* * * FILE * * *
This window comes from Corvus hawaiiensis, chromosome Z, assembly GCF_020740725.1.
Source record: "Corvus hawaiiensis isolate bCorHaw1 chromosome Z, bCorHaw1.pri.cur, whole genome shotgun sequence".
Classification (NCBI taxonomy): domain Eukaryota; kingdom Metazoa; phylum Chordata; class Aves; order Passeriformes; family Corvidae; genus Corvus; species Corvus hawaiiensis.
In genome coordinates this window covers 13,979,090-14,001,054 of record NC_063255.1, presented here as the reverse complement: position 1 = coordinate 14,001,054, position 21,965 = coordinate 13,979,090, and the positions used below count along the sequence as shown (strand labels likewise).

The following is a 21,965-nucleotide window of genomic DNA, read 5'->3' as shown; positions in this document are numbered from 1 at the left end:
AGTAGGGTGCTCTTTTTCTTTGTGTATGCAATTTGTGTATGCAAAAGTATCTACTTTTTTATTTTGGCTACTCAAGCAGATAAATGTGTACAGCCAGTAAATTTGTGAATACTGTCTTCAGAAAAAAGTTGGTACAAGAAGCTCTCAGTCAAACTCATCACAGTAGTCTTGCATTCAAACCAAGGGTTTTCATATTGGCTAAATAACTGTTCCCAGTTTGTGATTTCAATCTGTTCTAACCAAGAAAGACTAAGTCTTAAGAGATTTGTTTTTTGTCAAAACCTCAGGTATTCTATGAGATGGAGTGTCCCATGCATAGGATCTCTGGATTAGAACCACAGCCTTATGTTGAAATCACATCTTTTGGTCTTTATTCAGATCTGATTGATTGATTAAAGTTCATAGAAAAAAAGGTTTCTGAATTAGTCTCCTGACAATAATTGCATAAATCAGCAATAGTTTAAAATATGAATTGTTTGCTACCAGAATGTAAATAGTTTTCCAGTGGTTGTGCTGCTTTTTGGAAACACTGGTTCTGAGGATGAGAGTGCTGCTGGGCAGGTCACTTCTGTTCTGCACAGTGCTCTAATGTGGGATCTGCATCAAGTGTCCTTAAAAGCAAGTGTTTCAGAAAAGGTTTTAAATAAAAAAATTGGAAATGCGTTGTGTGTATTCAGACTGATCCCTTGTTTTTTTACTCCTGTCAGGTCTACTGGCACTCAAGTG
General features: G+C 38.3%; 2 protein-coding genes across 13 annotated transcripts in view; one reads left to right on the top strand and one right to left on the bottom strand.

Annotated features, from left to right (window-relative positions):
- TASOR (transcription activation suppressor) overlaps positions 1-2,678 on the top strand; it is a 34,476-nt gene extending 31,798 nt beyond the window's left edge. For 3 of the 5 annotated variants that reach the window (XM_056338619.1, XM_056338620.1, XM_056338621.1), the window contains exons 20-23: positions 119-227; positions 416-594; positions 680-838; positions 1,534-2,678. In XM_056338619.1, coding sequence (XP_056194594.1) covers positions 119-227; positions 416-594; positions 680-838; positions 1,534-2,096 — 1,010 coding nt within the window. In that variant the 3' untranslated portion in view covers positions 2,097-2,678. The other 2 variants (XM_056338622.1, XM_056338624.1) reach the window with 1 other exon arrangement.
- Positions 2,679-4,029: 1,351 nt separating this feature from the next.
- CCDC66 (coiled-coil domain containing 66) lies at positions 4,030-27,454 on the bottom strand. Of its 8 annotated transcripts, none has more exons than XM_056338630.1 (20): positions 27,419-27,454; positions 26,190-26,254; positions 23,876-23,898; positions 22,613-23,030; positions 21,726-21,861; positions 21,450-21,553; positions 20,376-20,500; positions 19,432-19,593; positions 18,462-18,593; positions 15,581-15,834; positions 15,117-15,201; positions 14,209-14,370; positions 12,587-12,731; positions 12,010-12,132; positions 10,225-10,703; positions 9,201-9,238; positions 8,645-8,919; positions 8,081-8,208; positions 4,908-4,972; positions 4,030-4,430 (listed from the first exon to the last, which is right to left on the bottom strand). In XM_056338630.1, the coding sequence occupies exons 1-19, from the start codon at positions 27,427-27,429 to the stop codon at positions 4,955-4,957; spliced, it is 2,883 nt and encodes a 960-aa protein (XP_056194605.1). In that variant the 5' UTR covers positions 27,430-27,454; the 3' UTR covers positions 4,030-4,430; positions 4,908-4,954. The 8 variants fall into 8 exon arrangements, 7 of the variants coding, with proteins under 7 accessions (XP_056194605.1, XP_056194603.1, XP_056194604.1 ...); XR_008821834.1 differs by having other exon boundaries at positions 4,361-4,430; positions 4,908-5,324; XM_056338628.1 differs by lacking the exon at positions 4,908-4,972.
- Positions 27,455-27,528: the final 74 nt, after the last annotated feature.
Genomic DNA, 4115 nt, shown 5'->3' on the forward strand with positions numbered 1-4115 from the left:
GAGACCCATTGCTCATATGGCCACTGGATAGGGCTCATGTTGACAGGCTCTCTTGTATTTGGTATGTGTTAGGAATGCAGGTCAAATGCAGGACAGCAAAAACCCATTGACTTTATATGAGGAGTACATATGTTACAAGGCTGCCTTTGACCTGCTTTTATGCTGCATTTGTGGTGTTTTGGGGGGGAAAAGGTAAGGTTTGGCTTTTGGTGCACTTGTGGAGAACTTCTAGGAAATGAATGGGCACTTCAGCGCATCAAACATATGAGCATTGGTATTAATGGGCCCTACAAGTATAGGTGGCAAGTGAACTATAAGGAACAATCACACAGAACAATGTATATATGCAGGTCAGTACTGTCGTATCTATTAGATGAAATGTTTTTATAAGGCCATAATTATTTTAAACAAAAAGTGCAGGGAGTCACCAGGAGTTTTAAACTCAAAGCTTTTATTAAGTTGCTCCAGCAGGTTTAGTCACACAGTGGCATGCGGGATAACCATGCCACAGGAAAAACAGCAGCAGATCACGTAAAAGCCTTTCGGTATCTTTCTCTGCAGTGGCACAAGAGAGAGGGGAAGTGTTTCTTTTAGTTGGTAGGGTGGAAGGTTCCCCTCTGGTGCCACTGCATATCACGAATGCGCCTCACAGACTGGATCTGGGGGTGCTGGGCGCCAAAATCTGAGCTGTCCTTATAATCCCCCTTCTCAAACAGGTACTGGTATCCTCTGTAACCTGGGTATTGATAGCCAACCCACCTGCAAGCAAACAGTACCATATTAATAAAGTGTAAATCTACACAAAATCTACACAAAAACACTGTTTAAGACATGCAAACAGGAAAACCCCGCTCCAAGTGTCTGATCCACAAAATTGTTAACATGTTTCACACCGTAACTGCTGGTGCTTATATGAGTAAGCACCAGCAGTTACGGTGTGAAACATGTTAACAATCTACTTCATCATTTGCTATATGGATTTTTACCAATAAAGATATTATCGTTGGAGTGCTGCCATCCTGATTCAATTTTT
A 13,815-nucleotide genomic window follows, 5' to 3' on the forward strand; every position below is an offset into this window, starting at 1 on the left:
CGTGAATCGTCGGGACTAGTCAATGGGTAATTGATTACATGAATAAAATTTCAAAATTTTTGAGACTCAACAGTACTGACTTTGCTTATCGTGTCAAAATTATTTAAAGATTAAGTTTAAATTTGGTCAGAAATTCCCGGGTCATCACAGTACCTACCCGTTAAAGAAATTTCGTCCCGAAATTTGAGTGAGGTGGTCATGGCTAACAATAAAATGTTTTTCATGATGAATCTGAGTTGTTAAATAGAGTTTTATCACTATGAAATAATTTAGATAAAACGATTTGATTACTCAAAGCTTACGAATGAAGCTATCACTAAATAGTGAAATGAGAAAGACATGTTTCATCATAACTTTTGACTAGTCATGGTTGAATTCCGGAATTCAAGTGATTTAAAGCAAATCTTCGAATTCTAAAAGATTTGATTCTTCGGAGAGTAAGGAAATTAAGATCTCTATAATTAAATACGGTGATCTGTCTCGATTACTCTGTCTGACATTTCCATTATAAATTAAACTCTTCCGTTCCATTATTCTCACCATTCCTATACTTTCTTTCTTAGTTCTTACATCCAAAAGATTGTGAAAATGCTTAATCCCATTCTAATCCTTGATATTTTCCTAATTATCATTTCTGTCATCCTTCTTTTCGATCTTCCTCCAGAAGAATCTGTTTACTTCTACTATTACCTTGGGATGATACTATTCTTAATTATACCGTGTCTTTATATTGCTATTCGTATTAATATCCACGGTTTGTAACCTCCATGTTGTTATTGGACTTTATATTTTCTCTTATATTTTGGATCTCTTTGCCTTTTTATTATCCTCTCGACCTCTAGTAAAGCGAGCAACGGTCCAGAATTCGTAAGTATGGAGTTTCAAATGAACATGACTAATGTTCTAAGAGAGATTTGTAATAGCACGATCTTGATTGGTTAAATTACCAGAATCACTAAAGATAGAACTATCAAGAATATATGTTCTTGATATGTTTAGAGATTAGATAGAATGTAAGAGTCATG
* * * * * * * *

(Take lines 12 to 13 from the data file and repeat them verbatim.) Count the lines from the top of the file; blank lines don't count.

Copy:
- Positions 27,455-27,528: the final 74 nt, after the last annotated feature.
Genomic DNA, 4115 nt, shown 5'->3' on the forward strand with positions numbered 1-4115 from the left: